How to Tell an Immigration Officer They’re Wrong

Most people have a horror story about immigration or customs, whether they are crossing the border, immigrating to another country, going on vacation or simply returning to their home country. These experiences can be really stressful, intimidating, infuriating and time consuming. Border officers today are particularly strict and aggressive and in some cases the border itself can be volatile.

The problem is when you find yourself in a situation where the immigration / border officer is wrong or not following correct procedure, what do you do? Do you concede even though you are correct, to avoid an intimidating confrontation? The answer is No.

You have a right to voice your argument concerning the officer’s decision. The thing to remember is, whether its immigration or border services, these people are employees just like any other company and they are also public servants. The person you are dealing with could be having a bad day, could have woken up on the wrong side of the bed, might not like their job or maybe they are simply not good at their job.

The trick is you have to conduct yourself in a cool, calm and collected manner.

When you are crossing an international border and you foresee a potential problem, you should be prepared and anticipate any concerns that the officer may have, and always bring documents to support your case.

The reason I decided to write this article is because recently I had a situation such as this:

 

My Story

In November 2013 I received my Permanent Residence and I entered Canada as a new landed immigrant. A couple of days later, I went to my local Service Canada Centre in Toronto to obtain my first Social Insurance Number.

The gentleman at the reception desk gave me a form to fill out and told me to take a seat until my name was called. Moments later they called my name and the desk I should proceed to. The service representative was an older lady and very pleasant. I gave her my passport, record of landing and other supporting documents and I sat quietly while she entered my information on the system.

After a few minutes she asked me for the Visa that I entered Canada with and I replied politely, “I don’t have one nor do I need one as I am from Ireland which is a Visa Exempt Country and I don’t need a Visa to enter Canada. She looked at her screen a few times and said “The system is telling me that you need a visa and I cannot process your Social Insurance Number until I see the Visa.”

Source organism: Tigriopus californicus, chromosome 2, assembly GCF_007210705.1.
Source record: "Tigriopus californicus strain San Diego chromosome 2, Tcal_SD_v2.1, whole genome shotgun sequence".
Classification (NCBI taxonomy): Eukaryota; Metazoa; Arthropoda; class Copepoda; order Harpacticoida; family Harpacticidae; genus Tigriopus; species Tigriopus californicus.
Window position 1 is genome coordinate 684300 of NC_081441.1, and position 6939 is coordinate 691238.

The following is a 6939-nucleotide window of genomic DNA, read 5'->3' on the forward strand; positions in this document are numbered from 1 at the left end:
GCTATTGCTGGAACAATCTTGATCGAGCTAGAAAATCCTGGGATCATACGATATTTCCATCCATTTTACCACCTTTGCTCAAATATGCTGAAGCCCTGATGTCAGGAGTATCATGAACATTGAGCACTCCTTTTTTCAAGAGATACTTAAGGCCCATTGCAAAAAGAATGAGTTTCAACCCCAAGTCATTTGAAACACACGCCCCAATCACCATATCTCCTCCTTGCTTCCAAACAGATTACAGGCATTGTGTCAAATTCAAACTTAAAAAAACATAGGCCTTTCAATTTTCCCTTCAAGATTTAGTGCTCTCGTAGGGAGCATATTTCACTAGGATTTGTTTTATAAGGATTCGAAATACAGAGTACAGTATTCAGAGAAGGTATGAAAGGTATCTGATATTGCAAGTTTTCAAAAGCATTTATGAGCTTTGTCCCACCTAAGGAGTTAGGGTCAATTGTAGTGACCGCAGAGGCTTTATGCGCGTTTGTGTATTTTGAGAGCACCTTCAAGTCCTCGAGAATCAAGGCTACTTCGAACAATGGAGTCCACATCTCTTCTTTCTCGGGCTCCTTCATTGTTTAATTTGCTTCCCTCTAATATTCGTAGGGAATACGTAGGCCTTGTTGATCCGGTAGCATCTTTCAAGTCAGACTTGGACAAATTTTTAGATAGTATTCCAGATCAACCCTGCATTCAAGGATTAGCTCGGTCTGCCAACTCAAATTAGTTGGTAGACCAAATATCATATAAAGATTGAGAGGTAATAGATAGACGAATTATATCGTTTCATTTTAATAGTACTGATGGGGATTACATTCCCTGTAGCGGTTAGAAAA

I paused for a moment and then replied ”I appreciate that you are following what the system is telling you and I am not telling you how to do your job, but there is a horrible misunderstanding and I know that I do not need a Visa to enter Canada.”

In a condescending tone she responded, “I either believe you or I believe the government website.”

I could see now that she was annoyed and agitated with me, but I knew what I saying was accurate and I wanted to correct this misunderstanding. Without trying to sound condescending I asked if she could make a phone call or consult her manager. She called over the manager and after discussing my situation with one another the manager addressed me: “The CIC website says you need a visa to enter Canada and you will have to go and get one in order for us to continue.”

By now my patience was wearing thin; I need my SIN to work in Canada but they wanted something from me I didn't have: a visa. I knew that raising my voice or being abrasive would not fix this situation and would hamper me in the long run.